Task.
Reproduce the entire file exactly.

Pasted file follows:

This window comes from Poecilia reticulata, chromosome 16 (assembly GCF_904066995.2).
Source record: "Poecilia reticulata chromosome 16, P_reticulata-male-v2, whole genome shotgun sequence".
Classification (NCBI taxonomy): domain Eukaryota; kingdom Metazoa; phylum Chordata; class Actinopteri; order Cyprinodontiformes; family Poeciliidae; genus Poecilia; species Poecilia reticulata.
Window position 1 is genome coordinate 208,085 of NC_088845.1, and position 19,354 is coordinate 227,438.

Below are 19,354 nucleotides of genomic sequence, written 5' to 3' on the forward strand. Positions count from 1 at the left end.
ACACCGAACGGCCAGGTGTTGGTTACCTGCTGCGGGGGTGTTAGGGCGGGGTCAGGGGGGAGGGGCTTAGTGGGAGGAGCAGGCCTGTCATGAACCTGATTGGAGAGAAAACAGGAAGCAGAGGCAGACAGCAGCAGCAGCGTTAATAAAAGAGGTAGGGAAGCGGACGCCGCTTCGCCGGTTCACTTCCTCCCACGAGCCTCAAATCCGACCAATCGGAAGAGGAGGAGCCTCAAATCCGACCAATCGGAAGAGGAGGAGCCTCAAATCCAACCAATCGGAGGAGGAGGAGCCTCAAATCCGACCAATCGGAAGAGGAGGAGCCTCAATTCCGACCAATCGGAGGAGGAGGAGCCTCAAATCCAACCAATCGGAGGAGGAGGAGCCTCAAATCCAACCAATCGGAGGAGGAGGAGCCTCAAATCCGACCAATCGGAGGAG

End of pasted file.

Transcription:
This window comes from Poecilia reticulata, chromosome 16 (assembly GCF_904066995.2).
Source record: "Poecilia reticulata chromosome 16, P_reticulata-male-v2, whole genome shotgun sequence".
Classification (NCBI taxonomy): domain Eukaryota; kingdom Metazoa; phylum Chordata; class Actinopteri; order Cyprinodontiformes; family Poeciliidae; genus Poecilia; species Poecilia reticulata.
Window position 1 is genome coordinate 208,085 of NC_088845.1, and position 19,354 is coordinate 227,438.

Below are 19,354 nucleotides of genomic sequence, written 5' to 3' on the forward strand. Positions count from 1 at the left end.
ACACCGAACGGCCAGGTGTTGGTTACCTGCTGCGGGGGTGTTAGGGCGGGGTCAGGGGGGAGGGGCTTAGTGGGAGGAGCAGGCCTGTCATGAACCTGATTGGAGAGAAAACAGGAAGCAGAGGCAGACAGCAGCAGCAGCGTTAATAAAAGAGGTAGGGAAGCGGACGCCGCTTCGCCGGTTCACTTCCTCCCACGAGCCTCAAATCCGACCAATCGGAAGAGGAGGAGCCTCAAATCCGACCAATCGGAAGAGGAGGAGCCTCAAATCCAACCAATCGGAGGAGGAGGAGCCTCAAATCCGACCAATCGGAAGAGGAGGAGCCTCAATTCCGACCAATCGGAGGAGGAGGAGCCTCAAATCCAACCAATCGGAGGAGGAGGAGCCTCAAATCCAACCAATCGGAGGAGGAGGAGCCTCAAATCCGACCAATCGGAGGAG